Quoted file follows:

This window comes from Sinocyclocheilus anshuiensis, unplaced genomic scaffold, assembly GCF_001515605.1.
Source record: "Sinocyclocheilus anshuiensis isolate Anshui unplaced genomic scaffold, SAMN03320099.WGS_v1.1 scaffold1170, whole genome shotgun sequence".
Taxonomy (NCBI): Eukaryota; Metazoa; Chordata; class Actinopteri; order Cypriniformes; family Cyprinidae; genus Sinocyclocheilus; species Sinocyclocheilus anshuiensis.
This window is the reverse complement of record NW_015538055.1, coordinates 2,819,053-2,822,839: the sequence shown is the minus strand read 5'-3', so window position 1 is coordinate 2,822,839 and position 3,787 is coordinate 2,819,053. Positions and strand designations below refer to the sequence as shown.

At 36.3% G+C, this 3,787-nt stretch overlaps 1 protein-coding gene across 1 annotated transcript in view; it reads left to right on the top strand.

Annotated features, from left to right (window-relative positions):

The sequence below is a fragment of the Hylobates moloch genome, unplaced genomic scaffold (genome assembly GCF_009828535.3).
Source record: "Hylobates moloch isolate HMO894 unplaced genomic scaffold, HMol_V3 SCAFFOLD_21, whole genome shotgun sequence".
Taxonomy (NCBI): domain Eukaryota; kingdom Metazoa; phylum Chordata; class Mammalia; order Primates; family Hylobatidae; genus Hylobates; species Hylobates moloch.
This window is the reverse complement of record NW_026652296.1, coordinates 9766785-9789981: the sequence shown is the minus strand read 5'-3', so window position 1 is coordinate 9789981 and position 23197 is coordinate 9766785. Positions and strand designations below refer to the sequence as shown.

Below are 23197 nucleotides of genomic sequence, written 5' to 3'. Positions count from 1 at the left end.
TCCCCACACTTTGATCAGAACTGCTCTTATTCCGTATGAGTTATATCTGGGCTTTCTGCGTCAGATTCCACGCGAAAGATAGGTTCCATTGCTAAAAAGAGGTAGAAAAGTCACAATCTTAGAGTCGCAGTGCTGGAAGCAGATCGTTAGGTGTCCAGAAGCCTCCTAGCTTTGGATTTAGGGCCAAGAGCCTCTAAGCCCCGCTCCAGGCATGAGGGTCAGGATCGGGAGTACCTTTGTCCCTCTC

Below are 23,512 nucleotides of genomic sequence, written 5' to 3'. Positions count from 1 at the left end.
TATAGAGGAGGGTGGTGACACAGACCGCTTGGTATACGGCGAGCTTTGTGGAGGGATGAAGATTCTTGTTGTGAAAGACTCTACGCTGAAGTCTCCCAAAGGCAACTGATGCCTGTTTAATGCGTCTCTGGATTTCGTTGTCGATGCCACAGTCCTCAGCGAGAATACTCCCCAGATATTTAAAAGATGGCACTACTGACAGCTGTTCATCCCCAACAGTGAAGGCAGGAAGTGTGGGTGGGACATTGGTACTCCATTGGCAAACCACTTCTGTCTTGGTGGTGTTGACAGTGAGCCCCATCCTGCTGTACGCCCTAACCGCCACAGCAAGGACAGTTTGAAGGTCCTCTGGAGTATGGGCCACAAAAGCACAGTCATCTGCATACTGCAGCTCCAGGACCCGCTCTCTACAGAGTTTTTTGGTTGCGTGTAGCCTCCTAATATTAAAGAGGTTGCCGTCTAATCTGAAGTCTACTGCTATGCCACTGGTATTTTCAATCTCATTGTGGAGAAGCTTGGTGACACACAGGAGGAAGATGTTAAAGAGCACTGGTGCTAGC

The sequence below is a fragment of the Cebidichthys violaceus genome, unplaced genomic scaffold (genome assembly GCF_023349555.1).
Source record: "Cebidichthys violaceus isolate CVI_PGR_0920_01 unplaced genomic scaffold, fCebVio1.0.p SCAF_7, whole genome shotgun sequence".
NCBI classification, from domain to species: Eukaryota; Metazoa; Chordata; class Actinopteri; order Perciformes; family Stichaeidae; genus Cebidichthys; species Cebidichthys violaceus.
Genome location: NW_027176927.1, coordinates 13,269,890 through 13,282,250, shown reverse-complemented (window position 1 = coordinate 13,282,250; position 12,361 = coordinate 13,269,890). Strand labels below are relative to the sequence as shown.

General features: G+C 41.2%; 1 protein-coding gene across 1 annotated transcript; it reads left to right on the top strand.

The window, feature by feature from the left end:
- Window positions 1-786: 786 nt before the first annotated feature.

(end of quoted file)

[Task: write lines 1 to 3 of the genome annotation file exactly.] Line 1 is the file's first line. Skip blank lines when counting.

This window comes from Sinocyclocheilus anshuiensis, unplaced genomic scaffold, assembly GCF_001515605.1.
Source record: "Sinocyclocheilus anshuiensis isolate Anshui unplaced genomic scaffold, SAMN03320099.WGS_v1.1 scaffold1170, whole genome shotgun sequence".
Taxonomy (NCBI): Eukaryota; Metazoa; Chordata; class Actinopteri; order Cypriniformes; family Cyprinidae; genus Sinocyclocheilus; species Sinocyclocheilus anshuiensis.